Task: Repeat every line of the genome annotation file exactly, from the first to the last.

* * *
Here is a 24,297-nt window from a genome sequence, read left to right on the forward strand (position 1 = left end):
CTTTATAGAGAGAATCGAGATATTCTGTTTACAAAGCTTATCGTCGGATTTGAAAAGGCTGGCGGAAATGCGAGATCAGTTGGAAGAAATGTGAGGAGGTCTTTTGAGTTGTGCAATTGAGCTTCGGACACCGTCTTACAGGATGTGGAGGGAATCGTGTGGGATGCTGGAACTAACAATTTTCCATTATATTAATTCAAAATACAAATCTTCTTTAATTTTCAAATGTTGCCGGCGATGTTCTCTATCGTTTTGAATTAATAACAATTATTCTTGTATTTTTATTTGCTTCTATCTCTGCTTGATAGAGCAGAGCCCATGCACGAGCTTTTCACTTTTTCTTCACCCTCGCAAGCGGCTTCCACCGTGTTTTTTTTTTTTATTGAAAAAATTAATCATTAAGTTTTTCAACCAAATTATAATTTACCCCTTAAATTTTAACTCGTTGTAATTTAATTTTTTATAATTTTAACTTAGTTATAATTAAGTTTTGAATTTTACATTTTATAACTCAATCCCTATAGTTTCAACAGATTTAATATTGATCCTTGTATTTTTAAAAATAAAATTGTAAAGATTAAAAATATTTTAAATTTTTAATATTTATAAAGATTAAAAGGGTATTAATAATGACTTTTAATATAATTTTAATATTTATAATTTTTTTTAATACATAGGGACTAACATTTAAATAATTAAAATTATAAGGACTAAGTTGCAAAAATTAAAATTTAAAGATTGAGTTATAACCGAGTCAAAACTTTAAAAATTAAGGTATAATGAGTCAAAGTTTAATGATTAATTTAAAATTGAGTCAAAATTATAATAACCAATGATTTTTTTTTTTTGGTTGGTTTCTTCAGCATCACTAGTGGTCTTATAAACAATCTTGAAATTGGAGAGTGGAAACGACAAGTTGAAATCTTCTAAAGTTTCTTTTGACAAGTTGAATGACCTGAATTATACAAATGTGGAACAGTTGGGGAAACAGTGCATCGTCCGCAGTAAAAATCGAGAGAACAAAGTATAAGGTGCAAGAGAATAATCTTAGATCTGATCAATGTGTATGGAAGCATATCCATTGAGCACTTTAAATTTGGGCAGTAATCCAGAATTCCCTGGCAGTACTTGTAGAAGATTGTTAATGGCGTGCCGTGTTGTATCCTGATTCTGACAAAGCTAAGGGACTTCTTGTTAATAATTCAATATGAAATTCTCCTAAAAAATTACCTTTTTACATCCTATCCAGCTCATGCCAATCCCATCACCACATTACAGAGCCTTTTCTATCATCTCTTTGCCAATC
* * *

Here is a 24,297-nt window from a genome sequence, read left to right on the forward strand (position 1 = left end):
CTTTATAGAGAGAATCGAGATATTCTGTTTACAAAGCTTATCGTCGGATTTGAAAAGGCTGGCGGAAATGCGAGATCAGTTGGAAGAAATGTGAGGAGGTCTTTTGAGTTGTGCAATTGAGCTTCGGACACCGTCTTACAGGATGTGGAGGGAATCGTGTGGGATGCTGGAACTAACAATTTTCCATTATATTAATTCAAAATACAAATCTTCTTTAATTTTCAAATGTTGCCGGCGATGTTCTCTATCGTTTTGAATTAATAACAATTATTCTTGTATTTTTATTTGCTTCTATCTCTGCTTGATAGAGCAGAGCCCATGCACGAGCTTTTCACTTTTTCTTCACCCTCGCAAGCGGCTTCCACCGTGTTTTTTTTTTTTATTGAAAAAATTAATCATTAAGTTTTTCAACCAAATTATAATTTACCCCTTAAATTTTAACTCGTTGTAATTTAATTTTTTATAATTTTAACTTAGTTATAATTAAGTTTTGAATTTTACATTTTATAACTCAATCCCTATAGTTTCAACAGATTTAATATTGATCCTTGTATTTTTAAAAATAAAATTGTAAAGATTAAAAATATTTTAAATTTTTAATATTTATAAAGATTAAAAGGGTATTAATAATGACTTTTAATATAATTTTAATATTTATAATTTTTTTTAATACATAGGGACTAACATTTAAATAATTAAAATTATAAGGACTAAGTTGCAAAAATTAAAATTTAAAGATTGAGTTATAACCGAGTCAAAACTTTAAAAATTAAGGTATAATGAGTCAAAGTTTAATGATTAATTTAAAATTGAGTCAAAATTATAATAACCAATGATTTTTTTTTTTTGGTTGGTTTCTTCAGCATCACTAGTGGTCTTATAAACAATCTTGAAATTGGAGAGTGGAAACGACAAGTTGAAATCTTCTAAAGTTTCTTTTGACAAGTTGAATGACCTGAATTATACAAATGTGGAACAGTTGGGGAAACAGTGCATCGTCCGCAGTAAAAATCGAGAGAACAAAGTATAAGGTGCAAGAGAATAATCTTAGATCTGATCAATGTGTATGGAAGCATATCCATTGAGCACTTTAAATTTGGGCAGTAATCCAGAATTCCCTGGCAGTACTTGTAGAAGATTGTTAATGGCGTGCCGTGTTGTATCCTGATTCTGACAAAGCTAAGGGACTTCTTGTTAATAATTCAATATGAAATTCTCCTAAAAAATTACCTTTTTACATCCTATCCAGCTCATGCCAATCCCATCACCACATTACAGAGCCTTTTCTATCATCTCTTTGCCAATC